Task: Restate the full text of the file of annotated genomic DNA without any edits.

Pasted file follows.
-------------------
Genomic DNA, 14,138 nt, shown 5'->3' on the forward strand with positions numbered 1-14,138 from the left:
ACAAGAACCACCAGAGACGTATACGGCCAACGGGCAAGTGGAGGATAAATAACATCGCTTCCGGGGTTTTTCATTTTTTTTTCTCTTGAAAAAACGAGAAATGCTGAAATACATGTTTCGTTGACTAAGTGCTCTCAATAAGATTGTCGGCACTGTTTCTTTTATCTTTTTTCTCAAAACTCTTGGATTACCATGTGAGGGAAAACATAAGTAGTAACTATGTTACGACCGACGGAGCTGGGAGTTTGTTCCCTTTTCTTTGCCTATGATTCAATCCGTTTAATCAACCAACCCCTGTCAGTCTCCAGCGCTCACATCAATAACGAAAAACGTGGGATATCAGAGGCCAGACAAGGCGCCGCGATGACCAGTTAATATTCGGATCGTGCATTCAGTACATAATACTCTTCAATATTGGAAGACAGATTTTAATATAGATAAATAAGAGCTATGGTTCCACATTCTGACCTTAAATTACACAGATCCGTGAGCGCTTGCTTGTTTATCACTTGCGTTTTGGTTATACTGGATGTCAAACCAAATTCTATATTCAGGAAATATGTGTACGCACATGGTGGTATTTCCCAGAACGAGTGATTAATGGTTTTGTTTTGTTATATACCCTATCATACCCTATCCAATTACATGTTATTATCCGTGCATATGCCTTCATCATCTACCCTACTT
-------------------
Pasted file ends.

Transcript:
Genomic DNA, 14,138 nt, shown 5'->3' on the forward strand with positions numbered 1-14,138 from the left:
ACAAGAACCACCAGAGACGTATACGGCCAACGGGCAAGTGGAGGATAAATAACATCGCTTCCGGGGTTTTTCATTTTTTTTTCTCTTGAAAAAACGAGAAATGCTGAAATACATGTTTCGTTGACTAAGTGCTCTCAATAAGATTGTCGGCACTGTTTCTTTTATCTTTTTTCTCAAAACTCTTGGATTACCATGTGAGGGAAAACATAAGTAGTAACTATGTTACGACCGACGGAGCTGGGAGTTTGTTCCCTTTTCTTTGCCTATGATTCAATCCGTTTAATCAACCAACCCCTGTCAGTCTCCAGCGCTCACATCAATAACGAAAAACGTGGGATATCAGAGGCCAGACAAGGCGCCGCGATGACCAGTTAATATTCGGATCGTGCATTCAGTACATAATACTCTTCAATATTGGAAGACAGATTTTAATATAGATAAATAAGAGCTATGGTTCCACATTCTGACCTTAAATTACACAGATCCGTGAGCGCTTGCTTGTTTATCACTTGCGTTTTGGTTATACTGGATGTCAAACCAAATTCTATATTCAGGAAATATGTGTACGCACATGGTGGTATTTCCCAGAACGAGTGATTAATGGTTTTGTTTTGTTATATACCCTATCATACCCTATCCAATTACATGTTATTATCCGTGCATATGCCTTCATCATCTACCCTACTT